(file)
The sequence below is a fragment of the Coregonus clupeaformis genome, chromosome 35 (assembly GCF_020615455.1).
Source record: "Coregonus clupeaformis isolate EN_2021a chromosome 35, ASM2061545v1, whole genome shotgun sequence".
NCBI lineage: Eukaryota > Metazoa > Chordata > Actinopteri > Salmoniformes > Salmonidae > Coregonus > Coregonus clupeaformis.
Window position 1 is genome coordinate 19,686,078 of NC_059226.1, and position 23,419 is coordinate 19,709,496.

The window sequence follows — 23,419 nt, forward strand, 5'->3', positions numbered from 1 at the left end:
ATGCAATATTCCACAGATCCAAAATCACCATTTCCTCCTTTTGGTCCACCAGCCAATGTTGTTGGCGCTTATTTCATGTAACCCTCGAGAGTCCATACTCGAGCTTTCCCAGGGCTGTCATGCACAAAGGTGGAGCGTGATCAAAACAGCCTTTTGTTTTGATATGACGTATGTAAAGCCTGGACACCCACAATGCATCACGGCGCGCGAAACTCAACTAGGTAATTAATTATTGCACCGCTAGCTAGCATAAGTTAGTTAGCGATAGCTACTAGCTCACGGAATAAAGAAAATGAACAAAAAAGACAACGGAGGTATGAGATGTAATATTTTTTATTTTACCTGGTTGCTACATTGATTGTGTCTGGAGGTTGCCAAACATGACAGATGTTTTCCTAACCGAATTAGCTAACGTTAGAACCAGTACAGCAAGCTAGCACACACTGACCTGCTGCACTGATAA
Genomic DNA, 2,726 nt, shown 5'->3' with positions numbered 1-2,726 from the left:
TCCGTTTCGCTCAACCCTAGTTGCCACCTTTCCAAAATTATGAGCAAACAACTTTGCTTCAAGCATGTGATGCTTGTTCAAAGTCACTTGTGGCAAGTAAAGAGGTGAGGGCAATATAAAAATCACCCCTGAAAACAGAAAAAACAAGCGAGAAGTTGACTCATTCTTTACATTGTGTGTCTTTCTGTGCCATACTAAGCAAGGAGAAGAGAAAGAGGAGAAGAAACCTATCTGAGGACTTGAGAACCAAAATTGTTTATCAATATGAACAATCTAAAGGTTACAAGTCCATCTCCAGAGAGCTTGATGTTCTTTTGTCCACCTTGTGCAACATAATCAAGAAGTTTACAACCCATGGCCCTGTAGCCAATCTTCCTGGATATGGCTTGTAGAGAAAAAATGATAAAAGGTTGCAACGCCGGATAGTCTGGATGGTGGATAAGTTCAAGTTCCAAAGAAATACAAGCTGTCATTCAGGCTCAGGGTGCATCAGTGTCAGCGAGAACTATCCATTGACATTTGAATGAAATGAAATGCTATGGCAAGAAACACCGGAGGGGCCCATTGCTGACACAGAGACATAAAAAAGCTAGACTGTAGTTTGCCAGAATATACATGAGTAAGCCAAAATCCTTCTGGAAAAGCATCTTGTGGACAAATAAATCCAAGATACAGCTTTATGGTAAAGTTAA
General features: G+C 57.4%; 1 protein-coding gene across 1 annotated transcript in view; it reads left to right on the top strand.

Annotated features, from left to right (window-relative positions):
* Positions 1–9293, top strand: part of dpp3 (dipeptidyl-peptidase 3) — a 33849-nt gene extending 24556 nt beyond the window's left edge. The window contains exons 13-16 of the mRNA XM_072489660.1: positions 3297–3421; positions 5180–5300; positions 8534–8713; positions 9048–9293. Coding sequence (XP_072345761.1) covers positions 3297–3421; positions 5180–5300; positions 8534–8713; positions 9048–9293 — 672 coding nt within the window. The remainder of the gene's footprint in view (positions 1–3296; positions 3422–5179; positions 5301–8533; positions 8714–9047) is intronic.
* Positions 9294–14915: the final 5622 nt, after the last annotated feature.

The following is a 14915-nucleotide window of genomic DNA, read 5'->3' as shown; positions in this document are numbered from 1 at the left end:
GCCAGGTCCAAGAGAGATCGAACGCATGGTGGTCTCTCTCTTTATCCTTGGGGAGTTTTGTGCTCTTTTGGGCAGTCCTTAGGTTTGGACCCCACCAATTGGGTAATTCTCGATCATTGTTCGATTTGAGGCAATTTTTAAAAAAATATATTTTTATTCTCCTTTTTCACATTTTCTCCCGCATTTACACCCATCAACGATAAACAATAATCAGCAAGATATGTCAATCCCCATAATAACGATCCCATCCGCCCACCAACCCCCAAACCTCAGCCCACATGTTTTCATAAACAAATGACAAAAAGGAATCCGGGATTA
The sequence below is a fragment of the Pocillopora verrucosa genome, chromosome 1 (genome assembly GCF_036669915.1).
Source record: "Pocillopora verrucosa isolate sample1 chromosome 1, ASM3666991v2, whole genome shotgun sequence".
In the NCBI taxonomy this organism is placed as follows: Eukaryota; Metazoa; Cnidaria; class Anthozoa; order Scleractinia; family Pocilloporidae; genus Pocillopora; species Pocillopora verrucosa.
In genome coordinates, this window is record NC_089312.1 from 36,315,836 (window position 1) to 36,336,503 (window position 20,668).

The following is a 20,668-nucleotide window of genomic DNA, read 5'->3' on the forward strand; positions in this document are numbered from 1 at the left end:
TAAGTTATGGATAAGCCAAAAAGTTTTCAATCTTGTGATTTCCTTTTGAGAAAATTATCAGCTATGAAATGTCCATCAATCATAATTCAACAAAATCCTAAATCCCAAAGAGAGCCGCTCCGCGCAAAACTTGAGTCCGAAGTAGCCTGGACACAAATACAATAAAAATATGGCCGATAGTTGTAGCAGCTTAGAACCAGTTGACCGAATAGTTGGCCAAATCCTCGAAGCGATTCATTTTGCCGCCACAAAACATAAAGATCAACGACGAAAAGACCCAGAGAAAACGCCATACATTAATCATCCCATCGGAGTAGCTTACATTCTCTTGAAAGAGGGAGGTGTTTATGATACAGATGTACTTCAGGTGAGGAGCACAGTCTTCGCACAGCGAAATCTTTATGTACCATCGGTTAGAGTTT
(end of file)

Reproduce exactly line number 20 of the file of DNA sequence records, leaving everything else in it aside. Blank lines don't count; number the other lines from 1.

TAAGTTATGGATAAGCCAAAAAGTTTTCAATCTTGTGATTTCCTTTTGAGAAAATTATCAGCTATGAAATGTCCATCAATCATAATTCAACAAAATCCTAAATCCCAAAGAGAGCCGCTCCGCGCAAAACTTGAGTCCGAAGTAGCCTGGACACAAATACAATAAAAATATGGCCGATAGTTGTAGCAGCTTAGAACCAGTTGACCGAATAGTTGGCCAAATCCTCGAAGCGATTCATTTTGCCGCCACAAAACATAAAGATCAACGACGAAAAGACCCAGAGAAAACGCCATACATTAATCATCCCATCGGAGTAGCTTACATTCTCTTGAAAGAGGGAGGTGTTTATGATACAGATGTACTTCAGGTGAGGAGCACAGTCTTCGCACAGCGAAATCTTTATGTACCATCGGTTAGAGTTT